The Medical Minute: Picnic safety

May 25, 2005

By: John Messmer
Penn State Family & Community Medicine
Penn State Milton S. Hershey Medical Center
Penn State College of Medicine

Memorial Day marks the start of the season of picnics and backyard barbecues. Cooking outside means a little more care in food handling to avoid food borne illness. Fortunately, illness from food is on the decline according to the Centers for Disease Control. To help continue this trend, it's a good idea to review some pointers about safe food handling.

Meats should be kept cold -- 40 degrees, which is refrigerator temperature -- until cooked. This keeps the bacteria found on all fresh meats from growing. Thaw frozen meat in the refrigerator so it stays cool. If the meat is brought outside, keep it in an ice chest until grilling begins, and do not put other foods into the same cooler. Wash hands before and after handling raw meat. Take care to wash particularly before serving food to avoid contamination. If marinating meat, do it in the refrigerator to keep it cold. Do not baste the meat with the marinade -- reserve some marinade that does not touch the raw meat to use for basting. Any uneaten meat should be refrigerated by one hour after cooking.

Meat must be cooked to the proper temperature, particularly hamburger, which should be cooked completely. Bacteria in most meat are on the outside so it is relatively safe to eat beef rare. When hamburger is made, any bacteria found on the outside is mixed throughout the meat, so avoid pink color in hamburger or use a thermometer to see that it has reached the recommended temperature of 160 degrees. Chicken should be 175 degrees, pork 160 degrees and all other meats 145 degrees. Keep the meat warm at 140 degrees or more on a warmer rack on the grill or in a 200 degree oven. Reheated meat should be 165 degrees.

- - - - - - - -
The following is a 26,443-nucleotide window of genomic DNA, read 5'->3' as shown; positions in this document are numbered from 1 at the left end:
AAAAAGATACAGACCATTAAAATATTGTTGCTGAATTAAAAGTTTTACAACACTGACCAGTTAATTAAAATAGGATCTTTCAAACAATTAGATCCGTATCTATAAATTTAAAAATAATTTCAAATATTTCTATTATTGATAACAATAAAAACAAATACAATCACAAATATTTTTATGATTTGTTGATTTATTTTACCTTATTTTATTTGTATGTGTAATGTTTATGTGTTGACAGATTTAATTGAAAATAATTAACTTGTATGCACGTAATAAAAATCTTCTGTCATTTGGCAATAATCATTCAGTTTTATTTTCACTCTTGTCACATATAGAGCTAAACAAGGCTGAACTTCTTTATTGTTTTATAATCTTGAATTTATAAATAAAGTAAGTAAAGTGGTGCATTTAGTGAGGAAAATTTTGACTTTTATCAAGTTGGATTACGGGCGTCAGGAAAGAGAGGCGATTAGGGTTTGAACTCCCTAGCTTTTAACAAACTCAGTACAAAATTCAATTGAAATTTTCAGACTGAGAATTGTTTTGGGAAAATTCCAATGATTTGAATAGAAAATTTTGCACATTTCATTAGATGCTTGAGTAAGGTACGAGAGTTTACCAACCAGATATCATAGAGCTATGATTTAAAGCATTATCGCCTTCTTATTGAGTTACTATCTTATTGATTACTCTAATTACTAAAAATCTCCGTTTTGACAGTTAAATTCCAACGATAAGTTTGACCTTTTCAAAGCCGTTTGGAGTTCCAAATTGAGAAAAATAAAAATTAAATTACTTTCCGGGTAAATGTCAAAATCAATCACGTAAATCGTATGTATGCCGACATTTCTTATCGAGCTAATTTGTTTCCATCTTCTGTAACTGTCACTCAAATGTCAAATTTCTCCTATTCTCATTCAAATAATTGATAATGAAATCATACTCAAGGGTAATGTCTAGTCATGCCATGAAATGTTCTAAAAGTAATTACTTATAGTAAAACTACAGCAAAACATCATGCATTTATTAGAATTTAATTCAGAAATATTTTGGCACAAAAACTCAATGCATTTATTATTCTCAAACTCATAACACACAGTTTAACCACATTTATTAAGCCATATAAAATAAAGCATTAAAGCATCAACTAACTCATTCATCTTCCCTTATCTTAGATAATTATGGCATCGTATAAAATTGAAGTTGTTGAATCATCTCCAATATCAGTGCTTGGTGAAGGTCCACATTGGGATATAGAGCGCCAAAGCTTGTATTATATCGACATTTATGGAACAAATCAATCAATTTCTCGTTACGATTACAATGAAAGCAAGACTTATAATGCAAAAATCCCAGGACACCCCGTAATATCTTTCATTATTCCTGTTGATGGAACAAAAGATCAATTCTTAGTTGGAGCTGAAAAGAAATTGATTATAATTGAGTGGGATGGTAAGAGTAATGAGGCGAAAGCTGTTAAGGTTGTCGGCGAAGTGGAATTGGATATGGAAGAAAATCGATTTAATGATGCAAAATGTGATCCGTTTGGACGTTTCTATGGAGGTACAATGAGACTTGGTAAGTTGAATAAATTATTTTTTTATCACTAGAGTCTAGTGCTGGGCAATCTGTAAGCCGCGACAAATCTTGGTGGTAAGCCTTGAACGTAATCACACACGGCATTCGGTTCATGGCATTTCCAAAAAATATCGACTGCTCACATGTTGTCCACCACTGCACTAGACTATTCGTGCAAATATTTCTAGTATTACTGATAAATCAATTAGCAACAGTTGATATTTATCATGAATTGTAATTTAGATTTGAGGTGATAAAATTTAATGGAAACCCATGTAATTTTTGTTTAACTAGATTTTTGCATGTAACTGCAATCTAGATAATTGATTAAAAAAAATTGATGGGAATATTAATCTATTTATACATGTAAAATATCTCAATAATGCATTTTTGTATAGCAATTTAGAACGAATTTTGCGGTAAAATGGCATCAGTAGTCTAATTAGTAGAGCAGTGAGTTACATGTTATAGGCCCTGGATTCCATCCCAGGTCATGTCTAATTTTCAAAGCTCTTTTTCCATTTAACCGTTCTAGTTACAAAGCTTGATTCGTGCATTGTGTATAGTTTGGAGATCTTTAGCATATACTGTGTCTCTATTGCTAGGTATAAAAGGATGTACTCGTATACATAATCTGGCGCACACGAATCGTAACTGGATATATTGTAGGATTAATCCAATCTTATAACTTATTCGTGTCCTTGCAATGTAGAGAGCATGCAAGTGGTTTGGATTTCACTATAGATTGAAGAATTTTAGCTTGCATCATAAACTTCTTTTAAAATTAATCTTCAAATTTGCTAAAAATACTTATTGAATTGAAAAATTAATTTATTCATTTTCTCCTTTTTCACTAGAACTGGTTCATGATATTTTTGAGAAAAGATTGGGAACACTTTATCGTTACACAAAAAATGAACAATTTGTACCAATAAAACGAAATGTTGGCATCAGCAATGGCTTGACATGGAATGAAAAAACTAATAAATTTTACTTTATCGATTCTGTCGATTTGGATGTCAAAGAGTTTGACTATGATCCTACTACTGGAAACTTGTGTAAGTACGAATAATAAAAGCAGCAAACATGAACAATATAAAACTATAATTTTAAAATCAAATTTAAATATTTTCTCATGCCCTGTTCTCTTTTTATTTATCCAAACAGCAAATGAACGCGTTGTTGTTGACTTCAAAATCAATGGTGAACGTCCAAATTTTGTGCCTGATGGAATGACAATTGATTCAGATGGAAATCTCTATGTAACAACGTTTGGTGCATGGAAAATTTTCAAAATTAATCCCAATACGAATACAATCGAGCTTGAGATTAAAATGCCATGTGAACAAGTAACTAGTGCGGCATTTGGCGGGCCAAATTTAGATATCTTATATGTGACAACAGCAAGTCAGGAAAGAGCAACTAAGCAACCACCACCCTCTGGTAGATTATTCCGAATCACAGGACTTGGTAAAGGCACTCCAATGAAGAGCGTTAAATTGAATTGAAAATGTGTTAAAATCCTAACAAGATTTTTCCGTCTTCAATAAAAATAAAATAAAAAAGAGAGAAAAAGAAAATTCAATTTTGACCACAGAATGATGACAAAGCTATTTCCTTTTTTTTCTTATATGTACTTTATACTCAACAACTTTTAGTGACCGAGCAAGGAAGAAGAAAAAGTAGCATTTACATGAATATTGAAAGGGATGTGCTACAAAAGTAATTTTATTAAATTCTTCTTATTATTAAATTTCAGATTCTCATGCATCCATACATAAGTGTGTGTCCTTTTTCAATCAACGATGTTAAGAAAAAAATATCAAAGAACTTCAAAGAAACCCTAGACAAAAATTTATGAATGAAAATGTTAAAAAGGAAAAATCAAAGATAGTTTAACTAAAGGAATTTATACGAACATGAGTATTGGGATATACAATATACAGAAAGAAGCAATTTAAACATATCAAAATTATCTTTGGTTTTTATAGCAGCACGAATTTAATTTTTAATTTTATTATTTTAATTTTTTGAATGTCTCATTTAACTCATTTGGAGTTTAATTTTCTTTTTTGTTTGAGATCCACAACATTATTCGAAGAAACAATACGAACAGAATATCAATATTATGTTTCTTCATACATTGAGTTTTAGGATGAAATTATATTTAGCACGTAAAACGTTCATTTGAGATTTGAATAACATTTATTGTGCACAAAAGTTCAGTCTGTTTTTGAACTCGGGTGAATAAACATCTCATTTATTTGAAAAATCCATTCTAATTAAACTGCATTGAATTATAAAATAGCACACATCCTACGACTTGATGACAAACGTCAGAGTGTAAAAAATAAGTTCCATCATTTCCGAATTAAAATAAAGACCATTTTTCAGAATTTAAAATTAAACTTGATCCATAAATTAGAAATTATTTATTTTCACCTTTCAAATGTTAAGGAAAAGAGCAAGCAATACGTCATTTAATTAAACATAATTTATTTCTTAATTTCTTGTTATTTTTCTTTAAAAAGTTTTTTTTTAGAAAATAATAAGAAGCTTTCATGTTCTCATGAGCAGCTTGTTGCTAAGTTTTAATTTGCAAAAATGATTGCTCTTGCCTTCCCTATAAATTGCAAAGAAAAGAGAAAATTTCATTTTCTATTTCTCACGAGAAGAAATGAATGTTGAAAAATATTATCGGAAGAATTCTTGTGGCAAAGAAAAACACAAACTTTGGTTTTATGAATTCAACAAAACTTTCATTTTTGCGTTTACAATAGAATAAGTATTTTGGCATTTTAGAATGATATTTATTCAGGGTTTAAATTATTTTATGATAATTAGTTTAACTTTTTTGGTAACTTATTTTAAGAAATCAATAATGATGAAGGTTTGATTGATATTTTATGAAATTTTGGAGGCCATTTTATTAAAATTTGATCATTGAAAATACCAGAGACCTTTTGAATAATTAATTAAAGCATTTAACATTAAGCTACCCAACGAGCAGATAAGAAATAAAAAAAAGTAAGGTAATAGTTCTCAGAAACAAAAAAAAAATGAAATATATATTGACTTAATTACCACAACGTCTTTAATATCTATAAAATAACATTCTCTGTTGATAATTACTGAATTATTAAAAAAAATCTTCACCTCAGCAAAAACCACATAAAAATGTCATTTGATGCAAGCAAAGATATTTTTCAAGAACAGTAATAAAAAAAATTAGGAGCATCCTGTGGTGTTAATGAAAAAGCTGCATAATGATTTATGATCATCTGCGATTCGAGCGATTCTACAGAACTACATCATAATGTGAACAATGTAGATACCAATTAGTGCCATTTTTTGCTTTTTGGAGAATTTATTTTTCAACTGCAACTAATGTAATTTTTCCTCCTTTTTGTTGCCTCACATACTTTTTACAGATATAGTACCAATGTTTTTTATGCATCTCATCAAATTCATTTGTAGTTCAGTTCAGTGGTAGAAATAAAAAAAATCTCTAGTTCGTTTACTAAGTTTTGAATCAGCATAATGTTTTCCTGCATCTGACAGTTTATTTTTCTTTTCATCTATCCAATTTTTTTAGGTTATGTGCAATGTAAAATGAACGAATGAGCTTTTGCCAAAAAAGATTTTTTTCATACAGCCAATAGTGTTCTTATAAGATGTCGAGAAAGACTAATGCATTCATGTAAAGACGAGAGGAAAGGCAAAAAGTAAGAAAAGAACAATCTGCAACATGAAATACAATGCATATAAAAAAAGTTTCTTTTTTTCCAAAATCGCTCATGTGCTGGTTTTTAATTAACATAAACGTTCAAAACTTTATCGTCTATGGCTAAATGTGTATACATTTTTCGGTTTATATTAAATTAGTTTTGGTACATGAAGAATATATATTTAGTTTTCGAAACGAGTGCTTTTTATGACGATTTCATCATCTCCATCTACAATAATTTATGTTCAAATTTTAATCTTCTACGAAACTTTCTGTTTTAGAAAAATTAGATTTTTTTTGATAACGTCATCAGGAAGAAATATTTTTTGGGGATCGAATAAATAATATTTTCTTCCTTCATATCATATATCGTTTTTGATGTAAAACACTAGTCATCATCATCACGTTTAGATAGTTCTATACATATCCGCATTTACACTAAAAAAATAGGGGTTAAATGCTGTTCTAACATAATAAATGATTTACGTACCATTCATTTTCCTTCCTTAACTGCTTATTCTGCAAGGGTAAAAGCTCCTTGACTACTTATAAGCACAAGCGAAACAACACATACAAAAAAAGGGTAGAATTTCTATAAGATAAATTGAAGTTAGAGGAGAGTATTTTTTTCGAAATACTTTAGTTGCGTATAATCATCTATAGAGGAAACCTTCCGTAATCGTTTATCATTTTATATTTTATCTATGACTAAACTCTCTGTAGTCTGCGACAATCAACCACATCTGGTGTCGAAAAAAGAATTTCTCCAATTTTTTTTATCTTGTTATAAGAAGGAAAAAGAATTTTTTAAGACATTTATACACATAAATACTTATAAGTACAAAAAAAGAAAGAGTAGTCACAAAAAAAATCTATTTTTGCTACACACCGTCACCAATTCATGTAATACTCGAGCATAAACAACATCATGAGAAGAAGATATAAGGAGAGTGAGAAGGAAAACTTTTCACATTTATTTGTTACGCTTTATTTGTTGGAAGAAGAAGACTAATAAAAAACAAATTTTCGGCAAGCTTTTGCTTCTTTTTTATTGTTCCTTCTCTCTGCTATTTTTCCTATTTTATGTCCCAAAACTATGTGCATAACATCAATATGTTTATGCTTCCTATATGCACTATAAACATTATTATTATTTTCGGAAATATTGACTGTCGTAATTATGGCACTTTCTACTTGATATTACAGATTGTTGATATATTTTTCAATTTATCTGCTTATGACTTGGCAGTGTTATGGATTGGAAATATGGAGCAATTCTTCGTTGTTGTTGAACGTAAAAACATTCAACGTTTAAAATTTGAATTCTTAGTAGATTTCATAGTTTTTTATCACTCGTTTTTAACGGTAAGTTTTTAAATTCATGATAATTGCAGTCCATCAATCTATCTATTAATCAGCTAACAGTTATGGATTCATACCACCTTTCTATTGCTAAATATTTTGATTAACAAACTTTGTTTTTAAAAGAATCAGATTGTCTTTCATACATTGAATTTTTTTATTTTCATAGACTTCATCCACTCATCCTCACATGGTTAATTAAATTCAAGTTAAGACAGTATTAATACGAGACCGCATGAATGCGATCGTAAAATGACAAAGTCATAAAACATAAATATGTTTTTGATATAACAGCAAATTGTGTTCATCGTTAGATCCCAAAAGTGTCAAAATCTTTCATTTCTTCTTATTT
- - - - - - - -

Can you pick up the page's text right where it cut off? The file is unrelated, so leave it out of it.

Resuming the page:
Remember to use clean utensils. Utensils that touch raw meat should not be used to handle cooked foods until washed thoroughly. Eating surfaces should be clean or covered with clean tablecloths or similar material. Wash preparation surfaces with soap.

Eggs sometimes carry bacteria, typically Salmonella. Fortunately thorough cooking kills these bacteria. Although healthy peoples' immune systems usually eliminate Salmonella, the illness can be unpleasant. Infants and the elderly and those with chronic health problems are particularly susceptible to injury. Be sure to cook eggs through and keep them refrigerated before and after cooking. Harmful bacteria may not cause odor so do not depend on smell to identify infected food.

Mayonnaise and milk must stay cold at all times. Eggs and mayonnaise that have warmed should be thrown out. Milk can stay fresh ten days at 40 degrees, but only a day or so if it reaches room temperature. Keep cold foods in the cooler until ready to use and return them to the cooler in less than one hour.

Symptoms of food-borne illness begin from hours to as much as a week from getting the infection. Most healthy people will do well but infants, the elderly and those with chronic health problems should contact their doctors if they develop vomiting or diarrhea within a week or so of eating potentially contaminated foods.

More information on food-borne illness is available at http://www.hmc.psu.edu/healthinfo/f/foodpoisoning.htm and More details on picnic safety is available from the USDA at http://www.fsis.usda.gov/Fact_Sheets/Barbecue_Food_Safety/index.asp online.

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Last Updated March 19, 2009